(e) ((A ∨ B) → ((A ∧ B) → ⊥))
These examples, in particular (d) and (e), demonstrate that a proliferation of parentheses
can make formulas hard to read. In order to improve readability we will make
use of the following conventions:
• Outermost parentheses are omitted. For example, we write ¬A ∧ B instead of
(¬A ∧ B).
• Implication is the least binding operator. For example, we write A∧B → B ∨A
for (A ∧ B) → (B ∨ A).
• Implication is assumed to associate to the right. This means, for example, that
we write A → B → C → D for A → (B → (C → D)).
• Conjunction and disjunction are assumed to associate to the left. For example,
we write A ∧ B ∧ C instead of (A ∧ B) ∧ C.
Warnings: We do not assume that ∧ binds stronger than ∨, and, for example, in
the formula (A → B) → C the parentheses may not be omitted. Furthermore, the
formulas ¬A ∧ B and ¬(A ∧ B) are not the same. In order to distinguish the latter
two formulas more clearly we may occasionally enclose a negation in (redundant)
parentheses, as, for example, in (¬A) ∧ B.
October 13, 2015 CSC375/CSCM75 Logic for Computer Science 8
2.2.3 Exercise
(a) Write down the formulas of Example 2.2.2 omitting as many parentheses as
possible according to the conventions above.
(b) Add to the formula A ∧ B → A ∨ C → D all omitted parentheses.
(c) Is the expression A ∧ B ∨ C a correct denotation of a formula?
2.2.4 Exercise
Write down the formula of the initial exercise about John the teacher, with maximal
and with minimal parentheses.
2.3 Induction on formulas
The way formulas are defined in 2.2.1 is an example of an inductive definition. Instead
of going into the theory of this kind of definition I try to give the intuition. The clauses
(i) – (iv) are to be viewed as a generation process: All expression, and only those,
which can be generated by a finite number of applications of the clauses are formulas.
Associated with this inductive definition is a principle of proof by induction on formulas.
It says that in order to prove that a certain property P(A) holds for all formulas
A it is enough to prove
• Induction base: P(A) holds if A is a basic formula.
• Induction step: P holds for a composite formula provided P holds for its parts.
For example when proving P(A → B) one may assume (as induction hypothesis)
that P(A) and P(B) hold (similarly for the other logical connectives).
2.3.1 Example of a proof by induction on formulas
Lemma 1. Every formula has as many opening parentheses as closing parentheses
(assuming all parentheses are written).
Proof. By induction on formulas. We set
P(A) := A has as many opening parentheses as closing parentheses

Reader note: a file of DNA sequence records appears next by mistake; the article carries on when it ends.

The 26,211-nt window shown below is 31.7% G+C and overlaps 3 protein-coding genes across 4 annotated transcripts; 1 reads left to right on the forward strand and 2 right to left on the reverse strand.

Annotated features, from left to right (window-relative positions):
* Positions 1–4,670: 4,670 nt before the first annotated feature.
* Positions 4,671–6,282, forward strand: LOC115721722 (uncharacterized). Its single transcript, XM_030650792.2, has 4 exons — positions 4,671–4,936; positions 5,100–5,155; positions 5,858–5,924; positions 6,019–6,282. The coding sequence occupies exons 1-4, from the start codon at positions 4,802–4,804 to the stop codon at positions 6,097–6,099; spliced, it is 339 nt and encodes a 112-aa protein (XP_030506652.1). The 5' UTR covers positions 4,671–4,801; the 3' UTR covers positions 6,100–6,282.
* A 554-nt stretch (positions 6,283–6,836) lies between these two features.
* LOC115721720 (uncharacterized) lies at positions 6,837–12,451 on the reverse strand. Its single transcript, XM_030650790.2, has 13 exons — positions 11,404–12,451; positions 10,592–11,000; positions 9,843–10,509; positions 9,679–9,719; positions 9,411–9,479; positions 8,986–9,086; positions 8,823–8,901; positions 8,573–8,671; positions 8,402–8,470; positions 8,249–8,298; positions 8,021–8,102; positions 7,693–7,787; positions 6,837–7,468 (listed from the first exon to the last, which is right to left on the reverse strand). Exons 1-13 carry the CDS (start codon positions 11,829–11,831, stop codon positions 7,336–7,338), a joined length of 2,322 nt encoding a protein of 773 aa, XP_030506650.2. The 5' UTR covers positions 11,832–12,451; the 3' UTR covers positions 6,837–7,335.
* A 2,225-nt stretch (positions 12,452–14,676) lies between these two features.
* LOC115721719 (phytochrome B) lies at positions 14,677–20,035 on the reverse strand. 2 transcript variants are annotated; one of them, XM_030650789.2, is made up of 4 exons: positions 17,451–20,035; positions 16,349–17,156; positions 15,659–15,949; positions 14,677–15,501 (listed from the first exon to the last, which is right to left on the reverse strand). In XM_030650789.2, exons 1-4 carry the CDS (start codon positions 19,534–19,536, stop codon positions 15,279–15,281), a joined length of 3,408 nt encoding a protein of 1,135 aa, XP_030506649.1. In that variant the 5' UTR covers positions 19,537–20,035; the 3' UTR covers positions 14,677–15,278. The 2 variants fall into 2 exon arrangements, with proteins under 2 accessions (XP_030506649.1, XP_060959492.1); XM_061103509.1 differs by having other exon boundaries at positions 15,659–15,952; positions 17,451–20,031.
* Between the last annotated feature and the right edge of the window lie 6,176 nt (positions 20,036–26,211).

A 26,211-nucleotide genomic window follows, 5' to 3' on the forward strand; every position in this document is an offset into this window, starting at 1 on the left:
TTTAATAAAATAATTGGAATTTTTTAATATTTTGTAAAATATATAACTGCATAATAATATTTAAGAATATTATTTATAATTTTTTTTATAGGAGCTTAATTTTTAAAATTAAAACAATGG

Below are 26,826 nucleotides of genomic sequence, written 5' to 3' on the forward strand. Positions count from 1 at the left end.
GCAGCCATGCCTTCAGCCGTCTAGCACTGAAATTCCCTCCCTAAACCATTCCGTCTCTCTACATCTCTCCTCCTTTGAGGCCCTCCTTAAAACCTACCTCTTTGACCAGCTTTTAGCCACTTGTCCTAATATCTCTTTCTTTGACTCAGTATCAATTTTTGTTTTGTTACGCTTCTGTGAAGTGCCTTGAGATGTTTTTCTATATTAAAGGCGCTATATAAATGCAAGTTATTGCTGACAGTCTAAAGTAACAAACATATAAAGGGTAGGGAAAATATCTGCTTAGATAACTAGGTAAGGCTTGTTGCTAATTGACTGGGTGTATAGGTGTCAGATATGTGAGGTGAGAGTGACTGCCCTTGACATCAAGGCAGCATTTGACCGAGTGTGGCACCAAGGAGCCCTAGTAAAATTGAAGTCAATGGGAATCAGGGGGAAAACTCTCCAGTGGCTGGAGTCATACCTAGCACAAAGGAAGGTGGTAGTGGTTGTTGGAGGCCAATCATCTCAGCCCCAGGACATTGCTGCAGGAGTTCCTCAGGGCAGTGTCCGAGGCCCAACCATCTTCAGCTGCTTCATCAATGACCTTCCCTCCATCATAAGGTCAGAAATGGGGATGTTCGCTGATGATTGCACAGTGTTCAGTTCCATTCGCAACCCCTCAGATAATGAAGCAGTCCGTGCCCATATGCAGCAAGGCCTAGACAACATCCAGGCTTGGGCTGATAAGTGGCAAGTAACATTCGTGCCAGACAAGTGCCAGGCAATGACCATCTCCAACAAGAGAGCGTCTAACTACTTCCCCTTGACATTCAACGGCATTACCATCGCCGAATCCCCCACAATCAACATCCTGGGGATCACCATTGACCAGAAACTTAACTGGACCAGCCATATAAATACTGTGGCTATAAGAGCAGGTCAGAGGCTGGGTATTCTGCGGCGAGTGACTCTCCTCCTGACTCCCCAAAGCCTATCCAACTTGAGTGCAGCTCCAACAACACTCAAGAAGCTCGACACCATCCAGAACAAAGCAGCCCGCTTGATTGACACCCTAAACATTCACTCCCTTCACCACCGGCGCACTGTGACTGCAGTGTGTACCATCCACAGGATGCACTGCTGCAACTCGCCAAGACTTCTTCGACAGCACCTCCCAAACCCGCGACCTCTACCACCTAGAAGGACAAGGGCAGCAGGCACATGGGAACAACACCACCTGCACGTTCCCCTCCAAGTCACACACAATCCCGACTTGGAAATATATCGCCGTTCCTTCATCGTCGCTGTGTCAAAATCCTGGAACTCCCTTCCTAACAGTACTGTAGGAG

Induction base: Clearly P holds for basic formulas, since these have no parentheses
at all.
October 13, 2015 CSC375/CSCM75 Logic for Computer Science 9
Induction step: Consider a composite formula, for example, (A ∧ B). By induction
hypothesis A and B both satisfy P. Hence clearly (A ∧ B) satisfies P as well since
exactly on opening and one closing parentheses were added. For the other logical
connectives the argument is similar.
This completes the proof of the lemma.
Induction of formulas is very similar to the well-known induction on natural numbers
which is a proof principle saying that in order to prove a property P(n) for all natural
number n it suffices to prove
• the base case, P(0),
• and the step, P(n+ 1), under the assumption that P(n) (induction hypothesis)
holds.
The reason why induction on natural numbers is correct is the same as for formulas:
natural numbers are inductively defined by the clauses
(i) 0 is a natural number.
(ii) If n is a natural number, then n + 1 is a natural number.
2.4 Recursion on formulas
In addition to the fact that all formulas are generated by the clauses (i)-(iv) of Defi-
nition 2.2.1 it is true that this generation is non-ambiguous. That is, for each formula
there is only one way to generate it. In other words each string representing a formula
can be parsed in exactly one way. One says that formulas are freely generated by the
clauses (i)-(iv).
Associated with the free generation of formulas is a principle of definition by recursion
on formulas. This principle says that in order to define a function f on all formulas
it is enough to
• Base case: define f(A) for all basic formulas A,
• Recursive case: define f for a composite formula using the definition of for
its parts. For example when defining f(A → B) one may recursively call f(A)
and f(B).
October 13, 2015 CSC375/CSCM75 Logic for Computer Science 10
2.4.1 Example of a function defined by recursion on formulas
We define the depth of a formula as follows
• depth(A) = 0 for every basic formula.
• depth(¬A) = depth(A) + 1.
• depth(A  B) = max(depth(A), depth(B)) + 1 for  ∈ {∧, ∨,→}.
We also let con(A) be the number of occurrences of logical connectives in the formula
A.